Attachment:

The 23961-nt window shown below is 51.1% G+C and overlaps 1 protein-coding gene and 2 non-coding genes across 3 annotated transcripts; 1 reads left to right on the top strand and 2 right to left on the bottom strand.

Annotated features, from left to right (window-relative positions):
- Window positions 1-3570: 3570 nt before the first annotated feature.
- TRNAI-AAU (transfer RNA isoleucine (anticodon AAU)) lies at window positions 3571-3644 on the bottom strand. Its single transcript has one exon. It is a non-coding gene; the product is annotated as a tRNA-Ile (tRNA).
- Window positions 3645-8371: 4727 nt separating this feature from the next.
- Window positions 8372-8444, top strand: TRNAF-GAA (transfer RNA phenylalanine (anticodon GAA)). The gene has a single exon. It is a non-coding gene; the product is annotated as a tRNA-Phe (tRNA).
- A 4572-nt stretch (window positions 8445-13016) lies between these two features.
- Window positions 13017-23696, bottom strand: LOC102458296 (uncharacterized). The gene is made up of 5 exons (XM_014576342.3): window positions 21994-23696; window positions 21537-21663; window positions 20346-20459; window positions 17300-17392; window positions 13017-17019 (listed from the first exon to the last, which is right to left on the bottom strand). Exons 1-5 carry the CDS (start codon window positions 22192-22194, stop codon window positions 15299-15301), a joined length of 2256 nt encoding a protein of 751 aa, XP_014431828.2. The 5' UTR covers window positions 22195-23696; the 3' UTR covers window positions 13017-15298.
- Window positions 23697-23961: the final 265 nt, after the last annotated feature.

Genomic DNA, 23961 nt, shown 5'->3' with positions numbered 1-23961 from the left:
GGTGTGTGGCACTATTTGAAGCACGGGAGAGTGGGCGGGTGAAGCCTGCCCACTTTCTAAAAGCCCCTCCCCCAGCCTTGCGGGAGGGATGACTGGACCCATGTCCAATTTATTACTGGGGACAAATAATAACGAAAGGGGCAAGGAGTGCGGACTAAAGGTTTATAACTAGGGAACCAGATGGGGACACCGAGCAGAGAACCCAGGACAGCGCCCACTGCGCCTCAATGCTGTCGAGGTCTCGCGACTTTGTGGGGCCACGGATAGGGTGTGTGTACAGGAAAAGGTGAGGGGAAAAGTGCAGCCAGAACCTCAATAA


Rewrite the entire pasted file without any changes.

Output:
The 23961-nt window shown below is 51.1% G+C and overlaps 1 protein-coding gene and 2 non-coding genes across 3 annotated transcripts; 1 reads left to right on the top strand and 2 right to left on the bottom strand.

Annotated features, from left to right (window-relative positions):
- Window positions 1-3570: 3570 nt before the first annotated feature.
- TRNAI-AAU (transfer RNA isoleucine (anticodon AAU)) lies at window positions 3571-3644 on the bottom strand. Its single transcript has one exon. It is a non-coding gene; the product is annotated as a tRNA-Ile (tRNA).
- Window positions 3645-8371: 4727 nt separating this feature from the next.
- Window positions 8372-8444, top strand: TRNAF-GAA (transfer RNA phenylalanine (anticodon GAA)). The gene has a single exon. It is a non-coding gene; the product is annotated as a tRNA-Phe (tRNA).
- A 4572-nt stretch (window positions 8445-13016) lies between these two features.
- Window positions 13017-23696, bottom strand: LOC102458296 (uncharacterized). The gene is made up of 5 exons (XM_014576342.3): window positions 21994-23696; window positions 21537-21663; window positions 20346-20459; window positions 17300-17392; window positions 13017-17019 (listed from the first exon to the last, which is right to left on the bottom strand). Exons 1-5 carry the CDS (start codon window positions 22192-22194, stop codon window positions 15299-15301), a joined length of 2256 nt encoding a protein of 751 aa, XP_014431828.2. The 5' UTR covers window positions 22195-23696; the 3' UTR covers window positions 13017-15298.
- Window positions 23697-23961: the final 265 nt, after the last annotated feature.

Genomic DNA, 23961 nt, shown 5'->3' with positions numbered 1-23961 from the left:
GGTGTGTGGCACTATTTGAAGCACGGGAGAGTGGGCGGGTGAAGCCTGCCCACTTTCTAAAAGCCCCTCCCCCAGCCTTGCGGGAGGGATGACTGGACCCATGTCCAATTTATTACTGGGGACAAATAATAACGAAAGGGGCAAGGAGTGCGGACTAAAGGTTTATAACTAGGGAACCAGATGGGGACACCGAGCAGAGAACCCAGGACAGCGCCCACTGCGCCTCAATGCTGTCGAGGTCTCGCGACTTTGTGGGGCCACGGATAGGGTGTGTGTACAGGAAAAGGTGAGGGGAAAAGTGCAGCCAGAACCTCAATAA